Sunday, April 5, 2009
JOSHUA TREE NATIONAL MONUMENT
My first real desert experience was in Joshua Tree National Monument a long time ago. I was struck by the eerie silences, the vast acreage of Joshua Trees raising their arms to heaven (hence the term, named after Joshua the prophet...) We climbed some huge boulders and looked out over the desert, and could distinctly hear a normal-voiced conversation between two hikers half a mile or so away. Amazing quiet.
Joshua Tree is one of the most traveled desert parks in the USA, along with Death Valley, and Anza Borrego. You go to Death Valley for the dunes and the heat, Anza Borrego for the wildflowers, and Joshua Tree for the rocks. Nowadays Ryan Campground is nearly impossible to use as rock climbers pour into that area all the time. We generally stay at Jumbo Rocks, the largest campground, which is close to all the attractions of the park.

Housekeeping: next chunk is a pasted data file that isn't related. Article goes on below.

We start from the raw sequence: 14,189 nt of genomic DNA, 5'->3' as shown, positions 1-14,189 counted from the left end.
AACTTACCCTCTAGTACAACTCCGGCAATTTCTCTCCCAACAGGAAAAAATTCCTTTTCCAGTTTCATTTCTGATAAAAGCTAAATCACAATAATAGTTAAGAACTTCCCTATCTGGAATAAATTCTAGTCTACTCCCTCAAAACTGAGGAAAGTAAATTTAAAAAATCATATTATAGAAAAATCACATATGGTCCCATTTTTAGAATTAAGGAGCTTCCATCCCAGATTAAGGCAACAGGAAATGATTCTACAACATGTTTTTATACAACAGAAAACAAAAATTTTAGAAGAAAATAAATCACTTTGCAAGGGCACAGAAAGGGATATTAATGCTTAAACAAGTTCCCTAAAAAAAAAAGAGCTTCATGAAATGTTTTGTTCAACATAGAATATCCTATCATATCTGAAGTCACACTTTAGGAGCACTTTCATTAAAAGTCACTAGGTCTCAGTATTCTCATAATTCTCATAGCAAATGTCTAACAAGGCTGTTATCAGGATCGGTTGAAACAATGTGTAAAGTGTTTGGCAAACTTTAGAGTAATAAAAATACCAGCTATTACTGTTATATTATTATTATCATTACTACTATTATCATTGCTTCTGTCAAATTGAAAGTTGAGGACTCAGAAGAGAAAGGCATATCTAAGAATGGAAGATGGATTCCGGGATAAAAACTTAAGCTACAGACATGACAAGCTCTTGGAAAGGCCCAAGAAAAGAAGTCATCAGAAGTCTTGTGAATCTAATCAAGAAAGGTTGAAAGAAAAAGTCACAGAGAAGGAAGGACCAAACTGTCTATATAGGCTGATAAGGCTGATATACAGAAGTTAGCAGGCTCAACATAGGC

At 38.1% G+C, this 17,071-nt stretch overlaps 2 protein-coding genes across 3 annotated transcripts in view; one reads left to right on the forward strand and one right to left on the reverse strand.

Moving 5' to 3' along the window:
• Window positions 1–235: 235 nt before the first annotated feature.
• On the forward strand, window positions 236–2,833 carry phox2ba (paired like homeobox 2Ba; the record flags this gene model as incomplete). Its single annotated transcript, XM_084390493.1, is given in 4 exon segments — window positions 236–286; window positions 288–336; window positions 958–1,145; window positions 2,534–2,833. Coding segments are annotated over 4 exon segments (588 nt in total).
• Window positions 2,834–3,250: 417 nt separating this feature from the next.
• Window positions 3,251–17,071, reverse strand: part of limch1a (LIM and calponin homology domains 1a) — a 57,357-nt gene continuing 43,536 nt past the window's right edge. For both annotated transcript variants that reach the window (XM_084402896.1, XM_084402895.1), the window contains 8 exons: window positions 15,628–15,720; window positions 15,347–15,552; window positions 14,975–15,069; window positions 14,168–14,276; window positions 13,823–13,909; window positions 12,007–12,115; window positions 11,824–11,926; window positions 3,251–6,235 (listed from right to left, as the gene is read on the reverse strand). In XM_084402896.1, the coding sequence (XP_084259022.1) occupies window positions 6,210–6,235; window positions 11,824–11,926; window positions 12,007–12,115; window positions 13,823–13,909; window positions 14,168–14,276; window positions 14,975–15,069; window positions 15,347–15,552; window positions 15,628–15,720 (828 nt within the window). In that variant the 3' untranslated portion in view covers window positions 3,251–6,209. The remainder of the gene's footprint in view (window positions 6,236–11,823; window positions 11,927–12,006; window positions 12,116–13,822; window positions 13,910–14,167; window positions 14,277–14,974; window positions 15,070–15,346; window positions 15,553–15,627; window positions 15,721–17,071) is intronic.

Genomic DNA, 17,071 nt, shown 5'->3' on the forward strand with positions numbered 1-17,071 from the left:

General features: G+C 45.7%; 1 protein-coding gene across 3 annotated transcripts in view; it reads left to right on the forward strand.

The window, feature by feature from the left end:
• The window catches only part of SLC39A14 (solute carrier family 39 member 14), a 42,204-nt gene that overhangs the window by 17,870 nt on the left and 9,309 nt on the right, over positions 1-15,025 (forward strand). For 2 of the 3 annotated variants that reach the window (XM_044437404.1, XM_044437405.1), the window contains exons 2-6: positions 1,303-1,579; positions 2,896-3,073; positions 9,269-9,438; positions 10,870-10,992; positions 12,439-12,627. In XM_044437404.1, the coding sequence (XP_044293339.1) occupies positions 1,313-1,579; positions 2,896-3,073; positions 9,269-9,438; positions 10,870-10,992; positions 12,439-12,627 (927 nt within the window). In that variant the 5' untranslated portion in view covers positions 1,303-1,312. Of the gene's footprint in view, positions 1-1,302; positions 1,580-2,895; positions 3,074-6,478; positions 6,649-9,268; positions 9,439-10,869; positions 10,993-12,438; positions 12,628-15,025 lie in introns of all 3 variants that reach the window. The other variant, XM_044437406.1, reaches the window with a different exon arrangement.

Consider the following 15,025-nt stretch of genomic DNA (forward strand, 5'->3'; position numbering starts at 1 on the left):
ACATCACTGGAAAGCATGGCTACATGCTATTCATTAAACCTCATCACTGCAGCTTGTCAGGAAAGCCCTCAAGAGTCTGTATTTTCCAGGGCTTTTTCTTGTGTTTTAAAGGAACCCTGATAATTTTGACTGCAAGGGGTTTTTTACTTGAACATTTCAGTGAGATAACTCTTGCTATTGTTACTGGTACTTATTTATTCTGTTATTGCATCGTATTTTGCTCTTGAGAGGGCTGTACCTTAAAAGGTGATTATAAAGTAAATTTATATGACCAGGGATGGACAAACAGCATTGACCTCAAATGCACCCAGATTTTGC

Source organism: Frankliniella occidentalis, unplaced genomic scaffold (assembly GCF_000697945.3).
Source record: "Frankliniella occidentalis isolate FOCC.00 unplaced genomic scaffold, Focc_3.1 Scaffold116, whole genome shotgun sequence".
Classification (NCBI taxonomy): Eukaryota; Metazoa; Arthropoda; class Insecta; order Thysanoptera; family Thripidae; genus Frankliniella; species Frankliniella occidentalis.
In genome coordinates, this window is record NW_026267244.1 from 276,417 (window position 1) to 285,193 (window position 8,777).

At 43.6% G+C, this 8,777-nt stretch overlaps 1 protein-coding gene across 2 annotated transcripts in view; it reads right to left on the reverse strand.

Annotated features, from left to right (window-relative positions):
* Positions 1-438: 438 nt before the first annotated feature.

It's possible to visit JT for years and still find new things to do. A couple of years ago a friend and I found the Queen Mine trail to an overlook, from which you could see closed off mines and rusted equipment; this year my daughter, her friend, and I hiked down to it, about a mile or so of which the last bit was uphill, but what wonders we saw! Well, a gigantic boulder, some rusted mining equipment, and closed off mines descending blackly into the earth. It had the same eerie quality of any place which has been heavily used and abandoned, the feeling that MAN HAS BEEN HERE, BUT NO MORE and What Are YOU doing here? In the midst of a very populous sightseeing area we saw no one for over an hour and it was great.
If you go wear kind shoes and take along plenty of water. I don't always, because I'm a dope, but my daughter keeps track and makes me take some, and I always drink most of it up during the hike.